It''s only a three-letter word but it has a variety of meanings. It can indicate permission or possibility and at the same time in another guise it also conjures up in the mind all sorts of blossoming, burgeoning and blooming.
The word I am referring to is «may» — as a verb «It may rain this afternoon». «May I wish you every success» and starting with a capital letter of course it is the name for the fifth month of the year. Let''s forget about the verb and concentrate on the month.
The German poet Heinrich Heine celebrated it in a poem describing it as the «wonderful month of May when all the flowers show off their buds». It is a significant time as far as clothing is concerned. There is an old saying that runs; «Never cast a clout till May is out». This roughly translated means: Never remove an article of clothing (clout) till the end of May. I think this refers to a time — I hasten to add a long time ago — when children in the country villages were sewn up in their clothes throughout the winter months in case they caught a cold and then at the end of May they could remove some of their clothing. On a slightly more pleasant theme we speak of May Day as the Spring festival when people would dance round the Maypole and in the villages a young woman of particular beauty would be chosen as the May Queen.
There is about this month something akin to an awakening. First April hints that there is hope of better weather but May is the official announcement that it is almost safe to go out and really enjoy the sunshine. As the old song has it: «Though April showers may come your way/They bring the flowers that bloom in May». Even financiers with loads of money are told: «Sell in May and Go away». That is they must sell their shares and then go on holiday to places like the Bahamas or Bermuda. For the rest of us it is the time of year that we hope to make the best of. Pity the poor May fly who only has one day to live — just imagine how he enjoys himself! The question is does he know he has just the one day? Does he have time to look at a poem by Shakespeare? If he read this from one of the sonnets, no doubt that would ruin his one and only day:
«Rough winds do shake the darling buds of May
And summer''s lease hath all too short a date.»
But of course weather isn''t the only feature of this month of May. We must remember that May 1st is international Workers'' Day when the famous Red Flag hymn is sung with the stirring opening lines: «The people''s flag is deepest red/It shrouded oft our martyred dead». Let''s not forget the religious significance either. After all Whitsun, occurring in May, as celebrated in the Christian church is the seventh Sunday after Easter and is regarded as the birthday of Christianity. In fact Whit Sunday is frequently chosen for baptism and as people baptised are often dressed in white, it was probably originally known as White Sunday.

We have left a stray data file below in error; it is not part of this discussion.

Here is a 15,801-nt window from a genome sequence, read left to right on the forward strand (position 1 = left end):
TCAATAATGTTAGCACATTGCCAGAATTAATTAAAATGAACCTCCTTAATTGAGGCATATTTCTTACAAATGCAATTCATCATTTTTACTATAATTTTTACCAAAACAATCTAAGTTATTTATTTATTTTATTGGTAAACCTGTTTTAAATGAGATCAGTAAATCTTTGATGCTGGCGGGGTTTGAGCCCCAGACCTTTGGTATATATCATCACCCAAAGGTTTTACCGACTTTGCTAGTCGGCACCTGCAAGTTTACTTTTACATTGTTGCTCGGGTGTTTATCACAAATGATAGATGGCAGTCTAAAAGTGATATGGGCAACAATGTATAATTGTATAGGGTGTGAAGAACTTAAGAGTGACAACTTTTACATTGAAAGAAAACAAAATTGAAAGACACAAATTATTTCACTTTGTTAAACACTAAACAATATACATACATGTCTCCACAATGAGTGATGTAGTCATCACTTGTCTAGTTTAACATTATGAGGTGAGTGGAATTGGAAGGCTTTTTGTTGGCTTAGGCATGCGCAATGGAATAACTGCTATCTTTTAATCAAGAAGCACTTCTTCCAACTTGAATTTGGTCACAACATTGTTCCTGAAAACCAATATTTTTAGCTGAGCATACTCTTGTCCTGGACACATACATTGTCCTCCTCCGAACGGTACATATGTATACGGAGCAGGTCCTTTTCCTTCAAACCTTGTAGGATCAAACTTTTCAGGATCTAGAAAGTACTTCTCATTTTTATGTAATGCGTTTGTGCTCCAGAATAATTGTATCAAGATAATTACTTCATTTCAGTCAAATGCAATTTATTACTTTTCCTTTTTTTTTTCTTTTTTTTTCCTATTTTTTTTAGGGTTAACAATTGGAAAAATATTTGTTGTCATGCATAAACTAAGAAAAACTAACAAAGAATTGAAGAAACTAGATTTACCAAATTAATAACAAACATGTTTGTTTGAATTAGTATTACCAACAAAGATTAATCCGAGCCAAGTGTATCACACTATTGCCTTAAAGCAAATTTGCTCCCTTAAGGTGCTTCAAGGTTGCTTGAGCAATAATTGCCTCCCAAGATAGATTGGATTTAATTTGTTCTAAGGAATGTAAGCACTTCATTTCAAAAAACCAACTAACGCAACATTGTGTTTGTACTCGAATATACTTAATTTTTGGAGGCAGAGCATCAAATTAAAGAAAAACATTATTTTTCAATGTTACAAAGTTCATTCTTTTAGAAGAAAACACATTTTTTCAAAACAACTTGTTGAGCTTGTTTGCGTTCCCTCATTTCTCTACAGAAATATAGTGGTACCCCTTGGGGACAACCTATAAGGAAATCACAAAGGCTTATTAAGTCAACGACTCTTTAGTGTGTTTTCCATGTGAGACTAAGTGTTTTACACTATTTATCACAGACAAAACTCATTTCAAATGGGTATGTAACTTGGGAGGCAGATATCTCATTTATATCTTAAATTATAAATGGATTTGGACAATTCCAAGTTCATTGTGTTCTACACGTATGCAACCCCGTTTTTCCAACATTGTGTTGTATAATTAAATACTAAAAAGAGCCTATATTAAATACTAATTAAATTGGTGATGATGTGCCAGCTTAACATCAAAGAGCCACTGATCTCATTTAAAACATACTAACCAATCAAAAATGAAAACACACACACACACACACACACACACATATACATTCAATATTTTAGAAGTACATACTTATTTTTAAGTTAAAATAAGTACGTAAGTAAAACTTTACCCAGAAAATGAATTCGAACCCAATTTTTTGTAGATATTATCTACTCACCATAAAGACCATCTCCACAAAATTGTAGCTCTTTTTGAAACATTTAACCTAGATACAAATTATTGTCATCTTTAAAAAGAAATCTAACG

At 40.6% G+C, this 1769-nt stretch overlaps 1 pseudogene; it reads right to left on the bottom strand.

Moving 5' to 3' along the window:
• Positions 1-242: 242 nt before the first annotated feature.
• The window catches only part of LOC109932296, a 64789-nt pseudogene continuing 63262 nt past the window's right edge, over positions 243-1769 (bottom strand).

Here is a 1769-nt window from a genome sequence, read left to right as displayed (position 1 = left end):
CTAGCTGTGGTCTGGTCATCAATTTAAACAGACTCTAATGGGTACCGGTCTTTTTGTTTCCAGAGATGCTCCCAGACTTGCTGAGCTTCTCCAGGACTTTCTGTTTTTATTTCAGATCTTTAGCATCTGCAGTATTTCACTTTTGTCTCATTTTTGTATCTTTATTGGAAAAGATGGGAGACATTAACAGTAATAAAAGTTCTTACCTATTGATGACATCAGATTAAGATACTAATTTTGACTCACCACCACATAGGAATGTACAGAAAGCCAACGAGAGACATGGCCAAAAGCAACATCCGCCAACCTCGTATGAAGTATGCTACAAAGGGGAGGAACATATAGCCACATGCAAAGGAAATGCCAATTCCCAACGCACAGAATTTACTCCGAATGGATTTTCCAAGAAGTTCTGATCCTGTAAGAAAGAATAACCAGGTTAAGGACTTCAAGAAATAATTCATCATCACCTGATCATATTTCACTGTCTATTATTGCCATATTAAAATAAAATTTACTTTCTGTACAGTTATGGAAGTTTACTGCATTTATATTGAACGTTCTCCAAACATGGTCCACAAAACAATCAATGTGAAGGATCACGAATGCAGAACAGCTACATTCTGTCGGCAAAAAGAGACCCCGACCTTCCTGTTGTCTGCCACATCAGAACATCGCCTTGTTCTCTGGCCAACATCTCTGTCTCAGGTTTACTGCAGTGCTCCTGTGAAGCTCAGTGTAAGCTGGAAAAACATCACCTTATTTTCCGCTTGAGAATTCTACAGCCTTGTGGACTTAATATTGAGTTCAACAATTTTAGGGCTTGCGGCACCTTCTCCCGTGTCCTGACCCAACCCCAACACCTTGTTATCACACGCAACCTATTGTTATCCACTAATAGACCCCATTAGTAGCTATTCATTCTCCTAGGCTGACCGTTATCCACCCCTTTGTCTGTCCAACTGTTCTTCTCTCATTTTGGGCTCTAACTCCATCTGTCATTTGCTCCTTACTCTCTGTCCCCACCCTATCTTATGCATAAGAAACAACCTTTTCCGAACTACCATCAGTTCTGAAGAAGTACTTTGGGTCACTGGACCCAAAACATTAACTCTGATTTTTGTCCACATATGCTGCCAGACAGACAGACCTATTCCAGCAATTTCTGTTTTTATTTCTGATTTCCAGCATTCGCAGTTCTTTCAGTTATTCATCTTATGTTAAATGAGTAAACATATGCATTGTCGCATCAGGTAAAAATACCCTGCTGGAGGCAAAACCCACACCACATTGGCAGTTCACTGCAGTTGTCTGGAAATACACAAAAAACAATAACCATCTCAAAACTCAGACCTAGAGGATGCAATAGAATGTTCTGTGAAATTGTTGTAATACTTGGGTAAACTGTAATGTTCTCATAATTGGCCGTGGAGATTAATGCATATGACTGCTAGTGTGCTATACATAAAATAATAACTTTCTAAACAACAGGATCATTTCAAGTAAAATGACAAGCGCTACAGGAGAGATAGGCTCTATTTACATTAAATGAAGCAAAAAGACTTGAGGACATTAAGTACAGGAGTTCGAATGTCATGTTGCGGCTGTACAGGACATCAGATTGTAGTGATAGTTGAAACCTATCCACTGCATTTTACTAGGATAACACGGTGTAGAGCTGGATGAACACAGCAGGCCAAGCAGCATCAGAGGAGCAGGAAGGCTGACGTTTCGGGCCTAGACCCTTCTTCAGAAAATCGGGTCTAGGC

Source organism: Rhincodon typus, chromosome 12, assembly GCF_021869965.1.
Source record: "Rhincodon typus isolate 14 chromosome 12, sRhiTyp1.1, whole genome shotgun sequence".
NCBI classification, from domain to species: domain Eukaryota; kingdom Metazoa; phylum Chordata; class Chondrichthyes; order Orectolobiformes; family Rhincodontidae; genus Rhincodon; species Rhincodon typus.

The sudden onset of May sunshine can also have a strange effect on some people. In a small village in England called St Braivels after the church service on the evening of Whit Monday, basketfuls of bread and cheese are thrown from a wall near the ancient castle and are scrambled for in a lane below. Apparently they''ve been doing this since the 13th century when it all started as a form of payment for the villagers to have the right to cut timber from a wood nearby. And on the first Sunday in May a ceremony called cheese rolling takes place in a village near Cambridge. Three round cheeses are rolled round around the church, one is cut up and shared with bystanders and the other two are rolled down a steep hill. The winners (those whose cheese reaches the bottom first) are awarded a 16 pound cheese and several bottles of port.
Mind you I promise your correspondent isn''t likely to be doing strange things because as I look through my study window at the start of the glorious month of May, I can see and hear something a little too familiar — buckets of rain coming down.
If you have any questions or comments regarding this essay, please post your answers on the forum here: The merry month of May